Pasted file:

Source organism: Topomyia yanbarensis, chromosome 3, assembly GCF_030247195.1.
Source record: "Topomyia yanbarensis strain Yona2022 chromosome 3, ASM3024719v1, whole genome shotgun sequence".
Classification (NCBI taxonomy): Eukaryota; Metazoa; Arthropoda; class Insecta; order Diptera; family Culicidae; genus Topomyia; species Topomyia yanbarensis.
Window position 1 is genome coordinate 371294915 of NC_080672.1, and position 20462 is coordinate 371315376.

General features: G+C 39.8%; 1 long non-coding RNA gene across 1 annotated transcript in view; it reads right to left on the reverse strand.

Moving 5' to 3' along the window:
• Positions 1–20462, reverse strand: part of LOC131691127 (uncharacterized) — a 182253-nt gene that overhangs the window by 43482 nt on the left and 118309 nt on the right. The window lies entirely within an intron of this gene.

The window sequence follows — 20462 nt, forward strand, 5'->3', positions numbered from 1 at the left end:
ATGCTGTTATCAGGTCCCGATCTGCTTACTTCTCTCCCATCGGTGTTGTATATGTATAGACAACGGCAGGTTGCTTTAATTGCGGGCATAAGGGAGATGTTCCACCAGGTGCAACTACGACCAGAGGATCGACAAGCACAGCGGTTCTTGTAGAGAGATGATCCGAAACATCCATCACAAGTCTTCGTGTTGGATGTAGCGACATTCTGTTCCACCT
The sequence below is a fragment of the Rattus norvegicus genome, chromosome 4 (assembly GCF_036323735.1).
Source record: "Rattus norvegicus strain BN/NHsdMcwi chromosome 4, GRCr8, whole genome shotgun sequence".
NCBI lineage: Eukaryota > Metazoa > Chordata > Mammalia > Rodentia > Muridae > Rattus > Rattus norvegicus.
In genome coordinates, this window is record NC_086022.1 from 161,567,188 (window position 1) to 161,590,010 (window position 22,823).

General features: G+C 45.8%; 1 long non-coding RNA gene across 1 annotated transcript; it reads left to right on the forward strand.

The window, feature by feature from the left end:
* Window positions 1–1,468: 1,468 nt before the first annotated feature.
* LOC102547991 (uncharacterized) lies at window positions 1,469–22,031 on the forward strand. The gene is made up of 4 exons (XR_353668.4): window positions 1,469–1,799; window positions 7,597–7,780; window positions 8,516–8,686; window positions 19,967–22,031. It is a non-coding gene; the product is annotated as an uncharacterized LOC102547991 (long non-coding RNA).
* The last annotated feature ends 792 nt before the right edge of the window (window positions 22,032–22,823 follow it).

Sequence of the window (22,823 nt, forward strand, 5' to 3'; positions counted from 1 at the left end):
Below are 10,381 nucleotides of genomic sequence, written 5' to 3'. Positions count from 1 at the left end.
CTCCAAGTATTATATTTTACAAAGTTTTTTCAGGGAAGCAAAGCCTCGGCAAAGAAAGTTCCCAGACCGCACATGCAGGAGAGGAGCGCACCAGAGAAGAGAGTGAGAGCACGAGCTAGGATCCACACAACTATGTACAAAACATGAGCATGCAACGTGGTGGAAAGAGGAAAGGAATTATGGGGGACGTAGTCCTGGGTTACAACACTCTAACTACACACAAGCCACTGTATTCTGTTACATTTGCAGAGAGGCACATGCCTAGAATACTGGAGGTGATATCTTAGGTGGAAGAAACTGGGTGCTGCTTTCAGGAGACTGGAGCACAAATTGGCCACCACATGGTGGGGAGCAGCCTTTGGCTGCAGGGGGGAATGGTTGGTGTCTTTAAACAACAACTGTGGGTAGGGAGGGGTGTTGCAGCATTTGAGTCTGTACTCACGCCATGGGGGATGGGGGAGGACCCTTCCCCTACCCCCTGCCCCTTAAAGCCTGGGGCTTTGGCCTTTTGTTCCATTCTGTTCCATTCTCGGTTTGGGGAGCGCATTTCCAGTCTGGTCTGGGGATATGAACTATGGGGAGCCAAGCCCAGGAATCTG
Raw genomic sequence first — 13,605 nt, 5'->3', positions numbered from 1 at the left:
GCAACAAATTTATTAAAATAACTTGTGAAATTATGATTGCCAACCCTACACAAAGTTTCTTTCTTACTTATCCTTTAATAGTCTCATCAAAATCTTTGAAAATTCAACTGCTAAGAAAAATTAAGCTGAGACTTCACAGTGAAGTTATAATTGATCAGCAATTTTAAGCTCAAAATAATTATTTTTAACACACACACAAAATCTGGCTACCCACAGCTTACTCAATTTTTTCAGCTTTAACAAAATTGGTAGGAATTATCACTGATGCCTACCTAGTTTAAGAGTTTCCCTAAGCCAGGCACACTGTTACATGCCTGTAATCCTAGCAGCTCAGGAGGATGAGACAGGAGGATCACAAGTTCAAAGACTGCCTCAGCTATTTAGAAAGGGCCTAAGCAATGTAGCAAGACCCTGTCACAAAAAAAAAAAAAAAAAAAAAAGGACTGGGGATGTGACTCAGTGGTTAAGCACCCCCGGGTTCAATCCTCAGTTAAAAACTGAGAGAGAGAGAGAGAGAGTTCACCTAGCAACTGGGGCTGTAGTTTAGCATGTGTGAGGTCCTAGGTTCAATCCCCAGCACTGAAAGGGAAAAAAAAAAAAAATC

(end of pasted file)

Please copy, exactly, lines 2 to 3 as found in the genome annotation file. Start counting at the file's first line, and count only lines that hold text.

Source record: "Topomyia yanbarensis strain Yona2022 chromosome 3, ASM3024719v1, whole genome shotgun sequence".
Classification (NCBI taxonomy): Eukaryota; Metazoa; Arthropoda; class Insecta; order Diptera; family Culicidae; genus Topomyia; species Topomyia yanbarensis.